NAC’s National Standards Report

Another interesting read on National Autism Center’s National Standards Project – read their description below and then click the link at the bottom to download the PDF.

The National Autism Center is pleased to announce the completion of the National Standards Project and the publication of the National Standards Report. Click here to see the results!

The National Standards Project answers one of the most pressing public health questions of our time — how do we effectively treat individuals with Autism Spectrum Disorders (ASD)?

The National Autism Center launched the project in 2005 with the support and guidance of an expert panel composed of nationally recognized scholars, researchers, and other leaders representing diverse fields of study. The culmination of this rigorous multi-year project is the National Standards Report, the most comprehensive analysis available to date about treatments for children and adolescents with ASD.

http://www.nationalautismcenter.org/affiliates/

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SCERTS = Interesting!

Description from the SCERTS website (click link below).   Sounds really interesting!  Mama has to investigate more.

The SCERTS® Model is a research-based educational approach and multidisciplinary framework that directly addresses the core challenges faced by children and persons with ASD and related disabilities, and their families. SCERTS® focuses on building competence in Social Communication, Emotional Regulation and Transactional Support as the highest priorities that must be addressed in any program, and is applicable for individuals with a wide range of abilities and ages across home, school and community settings.

http://scerts.com/

Behavioral and Disorder. Two Words that Don’t Belong with Autism.

Mama does not like the words “behaivoral” or “disorder.”  It’s time to smack those negative associations down when referring to autism.  Smack them down!!!  lol

You would be surprised at how many people still think of autism as a behavioral disorder, a mental illness or even refer to autism using the “R” word – which Mama hates SO much, that I won’t even reproduce it in reference for you – you can figure it out, I’m sure.  I tell people this all the time, and they are always surprised – Autism is a NEUROLOGICAL condition.   Yes.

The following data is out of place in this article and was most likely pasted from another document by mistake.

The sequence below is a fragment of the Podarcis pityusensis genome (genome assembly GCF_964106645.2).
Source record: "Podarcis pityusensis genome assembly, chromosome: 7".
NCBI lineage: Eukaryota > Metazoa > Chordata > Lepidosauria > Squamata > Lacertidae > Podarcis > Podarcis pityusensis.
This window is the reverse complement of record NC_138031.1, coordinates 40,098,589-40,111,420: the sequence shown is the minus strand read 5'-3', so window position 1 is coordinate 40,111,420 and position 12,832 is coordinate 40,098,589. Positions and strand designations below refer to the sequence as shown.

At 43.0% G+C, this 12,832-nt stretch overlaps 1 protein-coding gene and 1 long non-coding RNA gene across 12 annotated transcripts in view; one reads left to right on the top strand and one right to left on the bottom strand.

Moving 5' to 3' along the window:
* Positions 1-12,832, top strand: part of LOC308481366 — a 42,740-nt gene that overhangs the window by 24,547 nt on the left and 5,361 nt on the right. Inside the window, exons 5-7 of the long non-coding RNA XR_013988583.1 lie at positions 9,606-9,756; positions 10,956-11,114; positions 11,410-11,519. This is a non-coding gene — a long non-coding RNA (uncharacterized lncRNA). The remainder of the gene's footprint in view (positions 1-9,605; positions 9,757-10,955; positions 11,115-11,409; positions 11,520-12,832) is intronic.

Snackie and I were having a long discussion while watching the Oscars the other night (which I thought were really good this year, but that’s for another post) and we were griping about how even the words “Autism Spectrum Disorder” have such negative connotation to them.  We need to come up with another way to talk about this!

I’m not saying autism is a walk in the park for anyone touched by it, but the way some view the words associated with the labels, the depreciating way that someone with autism is sometimes viewed – well, Mama doesn’t like that!  I’m sure other individuals with autism don’t love it either.

First, we need to throw “disorder” out.  Does this mean that any pain suffered by those with autism or their families should be discounted?  No, but we don’t say Cancer Disorder, do we.  The person who has the cancer is not defective, it’s the cancer itself that is causing the pain.

Then, even the word autism is looked at in a negative light.  Like Mama said, so many people have no idea what autism really is, and they just assume that this means a child with a behavioral problem, or that the child is that stupid “R” word.  They assume that they are intellectually “less than.”  And Mama doesn’t like that reference for anyone, regardless of whatever “label” that individual has been “crowned with” from our society.

We ended up enjoying “Spectrum Processing.”  We thought it was important for the individual with autism to be able to categorize their challenges for themselves, but by doing so in a way that wouldn’t depreciate them.

Scientist Carl thinks that we should add another word to make it an even three-letter acronym, like HBP or ESP, because it’s easier for people to reference that way.

Mama has to think more about that one.  Hmm.

Click the link below for a good site to dispel some autism myths…

http://www.ninds.nih.gov/disorders/autism/detail_autism.htm